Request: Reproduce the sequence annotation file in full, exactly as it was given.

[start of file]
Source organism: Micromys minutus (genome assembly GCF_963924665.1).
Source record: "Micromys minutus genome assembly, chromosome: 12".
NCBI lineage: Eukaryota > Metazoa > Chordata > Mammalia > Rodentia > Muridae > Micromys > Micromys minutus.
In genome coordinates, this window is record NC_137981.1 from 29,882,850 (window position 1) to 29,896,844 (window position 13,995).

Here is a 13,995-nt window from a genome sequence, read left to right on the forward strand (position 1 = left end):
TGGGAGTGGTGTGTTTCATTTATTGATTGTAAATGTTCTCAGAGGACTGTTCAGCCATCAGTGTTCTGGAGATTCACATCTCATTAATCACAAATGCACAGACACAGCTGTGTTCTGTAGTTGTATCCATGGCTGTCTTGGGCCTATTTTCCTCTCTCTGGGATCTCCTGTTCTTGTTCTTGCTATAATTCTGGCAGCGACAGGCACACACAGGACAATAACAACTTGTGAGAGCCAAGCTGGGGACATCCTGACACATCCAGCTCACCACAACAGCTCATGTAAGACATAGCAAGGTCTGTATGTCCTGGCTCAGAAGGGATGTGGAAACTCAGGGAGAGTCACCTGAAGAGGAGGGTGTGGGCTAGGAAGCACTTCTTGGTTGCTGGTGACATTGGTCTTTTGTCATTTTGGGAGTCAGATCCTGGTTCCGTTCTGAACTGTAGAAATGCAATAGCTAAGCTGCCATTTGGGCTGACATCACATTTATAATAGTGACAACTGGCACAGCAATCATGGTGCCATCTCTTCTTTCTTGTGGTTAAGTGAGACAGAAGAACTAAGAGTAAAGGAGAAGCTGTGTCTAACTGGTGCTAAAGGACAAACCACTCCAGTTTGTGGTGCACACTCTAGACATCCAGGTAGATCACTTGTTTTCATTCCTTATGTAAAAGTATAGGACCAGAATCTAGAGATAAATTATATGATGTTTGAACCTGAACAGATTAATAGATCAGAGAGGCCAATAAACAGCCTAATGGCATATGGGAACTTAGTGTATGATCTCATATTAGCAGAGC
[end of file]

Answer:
Source organism: Micromys minutus (genome assembly GCF_963924665.1).
Source record: "Micromys minutus genome assembly, chromosome: 12".
NCBI lineage: Eukaryota > Metazoa > Chordata > Mammalia > Rodentia > Muridae > Micromys > Micromys minutus.
In genome coordinates, this window is record NC_137981.1 from 29,882,850 (window position 1) to 29,896,844 (window position 13,995).

Here is a 13,995-nt window from a genome sequence, read left to right on the forward strand (position 1 = left end):
TGGGAGTGGTGTGTTTCATTTATTGATTGTAAATGTTCTCAGAGGACTGTTCAGCCATCAGTGTTCTGGAGATTCACATCTCATTAATCACAAATGCACAGACACAGCTGTGTTCTGTAGTTGTATCCATGGCTGTCTTGGGCCTATTTTCCTCTCTCTGGGATCTCCTGTTCTTGTTCTTGCTATAATTCTGGCAGCGACAGGCACACACAGGACAATAACAACTTGTGAGAGCCAAGCTGGGGACATCCTGACACATCCAGCTCACCACAACAGCTCATGTAAGACATAGCAAGGTCTGTATGTCCTGGCTCAGAAGGGATGTGGAAACTCAGGGAGAGTCACCTGAAGAGGAGGGTGTGGGCTAGGAAGCACTTCTTGGTTGCTGGTGACATTGGTCTTTTGTCATTTTGGGAGTCAGATCCTGGTTCCGTTCTGAACTGTAGAAATGCAATAGCTAAGCTGCCATTTGGGCTGACATCACATTTATAATAGTGACAACTGGCACAGCAATCATGGTGCCATCTCTTCTTTCTTGTGGTTAAGTGAGACAGAAGAACTAAGAGTAAAGGAGAAGCTGTGTCTAACTGGTGCTAAAGGACAAACCACTCCAGTTTGTGGTGCACACTCTAGACATCCAGGTAGATCACTTGTTTTCATTCCTTATGTAAAAGTATAGGACCAGAATCTAGAGATAAATTATATGATGTTTGAACCTGAACAGATTAATAGATCAGAGAGGCCAATAAACAGCCTAATGGCATATGGGAACTTAGTGTATGATCTCATATTAGCAGAGC